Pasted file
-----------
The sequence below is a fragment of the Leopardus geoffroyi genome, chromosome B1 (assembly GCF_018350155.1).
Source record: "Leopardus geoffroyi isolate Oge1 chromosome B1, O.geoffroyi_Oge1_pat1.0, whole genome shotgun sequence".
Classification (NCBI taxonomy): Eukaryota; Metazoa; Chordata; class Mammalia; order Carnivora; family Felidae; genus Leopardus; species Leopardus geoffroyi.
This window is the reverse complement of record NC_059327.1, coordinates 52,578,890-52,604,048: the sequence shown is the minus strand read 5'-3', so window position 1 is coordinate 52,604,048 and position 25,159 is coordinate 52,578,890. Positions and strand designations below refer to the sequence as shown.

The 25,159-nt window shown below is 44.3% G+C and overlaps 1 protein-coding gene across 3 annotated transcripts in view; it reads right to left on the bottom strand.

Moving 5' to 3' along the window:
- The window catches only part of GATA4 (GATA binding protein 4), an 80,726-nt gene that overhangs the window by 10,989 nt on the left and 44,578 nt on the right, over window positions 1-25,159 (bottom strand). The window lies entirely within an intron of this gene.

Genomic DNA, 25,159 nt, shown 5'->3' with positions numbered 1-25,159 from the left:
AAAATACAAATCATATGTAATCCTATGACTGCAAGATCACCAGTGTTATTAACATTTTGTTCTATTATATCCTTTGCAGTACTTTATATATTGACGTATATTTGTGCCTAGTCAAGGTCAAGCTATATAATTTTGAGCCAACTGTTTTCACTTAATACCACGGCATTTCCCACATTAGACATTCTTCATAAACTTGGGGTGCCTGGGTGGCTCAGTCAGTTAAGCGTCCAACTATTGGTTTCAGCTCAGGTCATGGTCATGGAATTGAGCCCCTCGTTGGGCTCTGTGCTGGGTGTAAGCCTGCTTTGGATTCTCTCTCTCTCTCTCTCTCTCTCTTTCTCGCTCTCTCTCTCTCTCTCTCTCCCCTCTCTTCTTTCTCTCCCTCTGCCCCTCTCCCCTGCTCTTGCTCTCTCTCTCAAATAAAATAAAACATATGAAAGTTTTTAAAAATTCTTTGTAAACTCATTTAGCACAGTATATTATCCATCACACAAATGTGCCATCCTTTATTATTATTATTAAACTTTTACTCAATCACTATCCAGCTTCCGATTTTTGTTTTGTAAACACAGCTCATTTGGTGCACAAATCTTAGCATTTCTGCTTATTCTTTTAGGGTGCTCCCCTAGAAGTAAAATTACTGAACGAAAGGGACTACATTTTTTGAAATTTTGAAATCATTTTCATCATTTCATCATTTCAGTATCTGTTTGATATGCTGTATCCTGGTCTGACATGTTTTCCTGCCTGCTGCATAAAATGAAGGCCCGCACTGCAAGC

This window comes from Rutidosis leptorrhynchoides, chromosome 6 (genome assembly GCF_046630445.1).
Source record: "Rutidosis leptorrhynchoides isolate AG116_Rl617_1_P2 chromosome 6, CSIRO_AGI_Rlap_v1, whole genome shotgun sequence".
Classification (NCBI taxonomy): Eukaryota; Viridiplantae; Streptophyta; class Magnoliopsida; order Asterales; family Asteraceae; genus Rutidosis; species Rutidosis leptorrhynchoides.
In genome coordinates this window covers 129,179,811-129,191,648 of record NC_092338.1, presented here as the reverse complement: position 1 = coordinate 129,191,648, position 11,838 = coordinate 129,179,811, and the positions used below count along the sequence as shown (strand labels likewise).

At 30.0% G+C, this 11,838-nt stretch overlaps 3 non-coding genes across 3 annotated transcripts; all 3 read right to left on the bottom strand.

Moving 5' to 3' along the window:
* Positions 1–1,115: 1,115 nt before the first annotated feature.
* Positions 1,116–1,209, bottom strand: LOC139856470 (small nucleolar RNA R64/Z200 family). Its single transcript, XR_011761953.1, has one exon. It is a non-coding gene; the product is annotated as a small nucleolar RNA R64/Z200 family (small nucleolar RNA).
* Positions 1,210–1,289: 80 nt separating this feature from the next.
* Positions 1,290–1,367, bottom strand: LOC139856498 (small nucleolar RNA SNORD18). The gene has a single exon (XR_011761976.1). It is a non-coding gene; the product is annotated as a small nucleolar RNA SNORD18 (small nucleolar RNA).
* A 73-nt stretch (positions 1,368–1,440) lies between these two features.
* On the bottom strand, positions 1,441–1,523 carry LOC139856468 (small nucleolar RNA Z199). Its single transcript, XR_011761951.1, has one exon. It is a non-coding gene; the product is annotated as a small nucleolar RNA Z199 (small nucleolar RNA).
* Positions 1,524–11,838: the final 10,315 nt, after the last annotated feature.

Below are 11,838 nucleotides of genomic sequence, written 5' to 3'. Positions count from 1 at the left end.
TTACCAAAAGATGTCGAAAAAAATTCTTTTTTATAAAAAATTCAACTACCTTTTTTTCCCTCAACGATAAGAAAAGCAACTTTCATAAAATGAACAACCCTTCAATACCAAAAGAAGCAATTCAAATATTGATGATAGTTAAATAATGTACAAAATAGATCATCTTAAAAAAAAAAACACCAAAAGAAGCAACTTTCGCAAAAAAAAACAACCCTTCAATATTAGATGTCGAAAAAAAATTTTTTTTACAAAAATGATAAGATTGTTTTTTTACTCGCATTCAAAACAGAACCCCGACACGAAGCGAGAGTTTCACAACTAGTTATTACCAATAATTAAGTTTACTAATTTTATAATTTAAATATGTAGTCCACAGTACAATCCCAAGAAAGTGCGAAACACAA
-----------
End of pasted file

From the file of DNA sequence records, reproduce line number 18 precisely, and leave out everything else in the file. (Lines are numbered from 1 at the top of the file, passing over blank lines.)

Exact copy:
* Positions 1,210–1,289: 80 nt separating this feature from the next.